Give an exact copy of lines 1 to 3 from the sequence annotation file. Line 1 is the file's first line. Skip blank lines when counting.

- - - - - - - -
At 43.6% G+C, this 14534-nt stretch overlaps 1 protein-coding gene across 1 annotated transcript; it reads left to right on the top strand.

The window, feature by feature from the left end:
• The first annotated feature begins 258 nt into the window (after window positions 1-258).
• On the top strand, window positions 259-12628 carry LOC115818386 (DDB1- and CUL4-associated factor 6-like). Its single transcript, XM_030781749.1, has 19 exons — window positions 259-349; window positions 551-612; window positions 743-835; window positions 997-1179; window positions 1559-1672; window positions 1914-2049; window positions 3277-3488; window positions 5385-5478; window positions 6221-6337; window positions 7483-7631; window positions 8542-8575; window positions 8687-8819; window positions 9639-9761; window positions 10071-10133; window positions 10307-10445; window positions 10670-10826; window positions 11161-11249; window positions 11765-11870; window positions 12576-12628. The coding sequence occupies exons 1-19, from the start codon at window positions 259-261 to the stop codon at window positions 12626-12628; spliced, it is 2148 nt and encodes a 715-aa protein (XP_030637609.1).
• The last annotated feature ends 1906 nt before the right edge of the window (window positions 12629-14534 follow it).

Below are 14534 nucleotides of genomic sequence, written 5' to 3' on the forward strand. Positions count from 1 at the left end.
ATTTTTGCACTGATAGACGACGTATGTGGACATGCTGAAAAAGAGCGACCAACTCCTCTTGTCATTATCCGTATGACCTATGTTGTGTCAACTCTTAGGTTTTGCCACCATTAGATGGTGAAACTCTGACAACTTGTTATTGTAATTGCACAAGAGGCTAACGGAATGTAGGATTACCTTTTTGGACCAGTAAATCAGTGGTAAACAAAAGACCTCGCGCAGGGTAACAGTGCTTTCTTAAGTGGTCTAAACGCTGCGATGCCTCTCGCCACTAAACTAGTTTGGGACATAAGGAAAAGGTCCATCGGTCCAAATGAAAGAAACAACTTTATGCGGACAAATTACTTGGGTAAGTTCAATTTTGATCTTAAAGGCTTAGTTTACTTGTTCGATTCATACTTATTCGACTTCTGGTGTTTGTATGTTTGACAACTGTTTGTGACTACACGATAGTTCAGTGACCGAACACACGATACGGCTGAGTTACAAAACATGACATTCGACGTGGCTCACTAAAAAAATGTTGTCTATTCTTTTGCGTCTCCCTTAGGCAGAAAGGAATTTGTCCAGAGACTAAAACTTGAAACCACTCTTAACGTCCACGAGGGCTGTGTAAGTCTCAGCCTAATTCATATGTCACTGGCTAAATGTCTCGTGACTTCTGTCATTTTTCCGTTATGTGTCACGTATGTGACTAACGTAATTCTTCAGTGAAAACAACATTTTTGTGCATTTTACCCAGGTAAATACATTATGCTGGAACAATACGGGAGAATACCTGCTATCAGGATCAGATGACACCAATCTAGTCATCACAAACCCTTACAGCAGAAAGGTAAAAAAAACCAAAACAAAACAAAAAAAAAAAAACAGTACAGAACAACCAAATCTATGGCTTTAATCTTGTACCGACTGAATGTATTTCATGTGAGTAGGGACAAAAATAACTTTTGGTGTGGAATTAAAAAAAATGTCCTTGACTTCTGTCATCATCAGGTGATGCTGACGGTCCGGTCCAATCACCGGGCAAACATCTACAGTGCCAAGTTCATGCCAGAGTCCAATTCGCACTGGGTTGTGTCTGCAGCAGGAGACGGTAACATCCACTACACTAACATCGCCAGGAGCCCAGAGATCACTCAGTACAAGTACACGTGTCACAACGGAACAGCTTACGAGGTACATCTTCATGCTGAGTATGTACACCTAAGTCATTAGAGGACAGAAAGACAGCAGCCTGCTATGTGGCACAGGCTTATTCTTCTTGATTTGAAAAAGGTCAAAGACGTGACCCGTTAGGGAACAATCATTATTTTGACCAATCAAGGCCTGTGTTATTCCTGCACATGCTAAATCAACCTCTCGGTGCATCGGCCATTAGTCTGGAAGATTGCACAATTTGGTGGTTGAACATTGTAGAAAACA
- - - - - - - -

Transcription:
At 43.6% G+C, this 14534-nt stretch overlaps 1 protein-coding gene across 1 annotated transcript; it reads left to right on the top strand.

The window, feature by feature from the left end:
• The first annotated feature begins 258 nt into the window (after window positions 1-258).